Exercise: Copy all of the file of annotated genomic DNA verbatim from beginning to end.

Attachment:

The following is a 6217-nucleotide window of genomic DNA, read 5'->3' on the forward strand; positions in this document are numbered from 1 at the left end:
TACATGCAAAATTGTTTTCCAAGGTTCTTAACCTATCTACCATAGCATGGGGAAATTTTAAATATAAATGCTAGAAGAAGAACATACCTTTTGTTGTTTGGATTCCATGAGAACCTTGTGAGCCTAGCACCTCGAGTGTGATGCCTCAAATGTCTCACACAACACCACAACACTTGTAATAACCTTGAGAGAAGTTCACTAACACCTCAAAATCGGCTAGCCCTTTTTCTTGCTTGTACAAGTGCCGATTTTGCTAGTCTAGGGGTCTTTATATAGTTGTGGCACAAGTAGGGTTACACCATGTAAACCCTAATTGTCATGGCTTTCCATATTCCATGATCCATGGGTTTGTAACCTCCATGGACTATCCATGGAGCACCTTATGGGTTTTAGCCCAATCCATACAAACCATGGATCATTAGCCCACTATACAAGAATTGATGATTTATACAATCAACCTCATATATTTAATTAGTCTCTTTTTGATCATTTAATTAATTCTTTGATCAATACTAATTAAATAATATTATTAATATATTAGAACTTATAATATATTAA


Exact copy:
The following is a 6217-nucleotide window of genomic DNA, read 5'->3' on the forward strand; positions in this document are numbered from 1 at the left end:
TACATGCAAAATTGTTTTCCAAGGTTCTTAACCTATCTACCATAGCATGGGGAAATTTTAAATATAAATGCTAGAAGAAGAACATACCTTTTGTTGTTTGGATTCCATGAGAACCTTGTGAGCCTAGCACCTCGAGTGTGATGCCTCAAATGTCTCACACAACACCACAACACTTGTAATAACCTTGAGAGAAGTTCACTAACACCTCAAAATCGGCTAGCCCTTTTTCTTGCTTGTACAAGTGCCGATTTTGCTAGTCTAGGGGTCTTTATATAGTTGTGGCACAAGTAGGGTTACACCATGTAAACCCTAATTGTCATGGCTTTCCATATTCCATGATCCATGGGTTTGTAACCTCCATGGACTATCCATGGAGCACCTTATGGGTTTTAGCCCAATCCATACAAACCATGGATCATTAGCCCACTATACAAGAATTGATGATTTATACAATCAACCTCATATATTTAATTAGTCTCTTTTTGATCATTTAATTAATTCTTTGATCAATACTAATTAAATAATATTATTAATATATTAGAACTTATAATATATTAA